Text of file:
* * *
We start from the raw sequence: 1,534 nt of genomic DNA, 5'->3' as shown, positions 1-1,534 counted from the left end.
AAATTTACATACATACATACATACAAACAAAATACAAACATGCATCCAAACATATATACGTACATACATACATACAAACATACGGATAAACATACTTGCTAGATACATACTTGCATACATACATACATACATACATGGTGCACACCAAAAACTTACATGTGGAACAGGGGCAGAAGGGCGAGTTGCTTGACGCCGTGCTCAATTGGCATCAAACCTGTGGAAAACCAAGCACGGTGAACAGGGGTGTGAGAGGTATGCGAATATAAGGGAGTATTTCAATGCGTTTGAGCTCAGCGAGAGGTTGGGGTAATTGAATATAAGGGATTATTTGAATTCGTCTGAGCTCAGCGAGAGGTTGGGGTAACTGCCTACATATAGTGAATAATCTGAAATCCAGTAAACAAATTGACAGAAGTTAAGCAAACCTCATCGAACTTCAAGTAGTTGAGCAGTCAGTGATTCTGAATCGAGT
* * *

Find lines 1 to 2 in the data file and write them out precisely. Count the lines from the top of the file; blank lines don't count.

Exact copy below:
We start from the raw sequence: 1,534 nt of genomic DNA, 5'->3' as shown, positions 1-1,534 counted from the left end.
AAATTTACATACATACATACATACAAACAAAATACAAACATGCATCCAAACATATATACGTACATACATACATACAAACATACGGATAAACATACTTGCTAGATACATACTTGCATACATACATACATACATACATGGTGCACACCAAAAACTTACATGTGGAACAGGGGCAGAAGGGCGAGTTGCTTGACGCCGTGCTCAATTGGCATCAAACCTGTGGAAAACCAAGCACGGTGAACAGGGGTGTGAGAGGTATGCGAATATAAGGGAGTATTTCAATGCGTTTGAGCTCAGCGAGAGGTTGGGGTAATTGAATATAAGGGATTATTTGAATTCGTCTGAGCTCAGCGAGAGGTTGGGGTAACTGCCTACATATAGTGAATAATCTGAAATCCAGTAAACAAATTGACAGAAGTTAAGCAAACCTCATCGAACTTCAAGTAGTTGAGCAGTCAGTGATTCTGAATCGAGT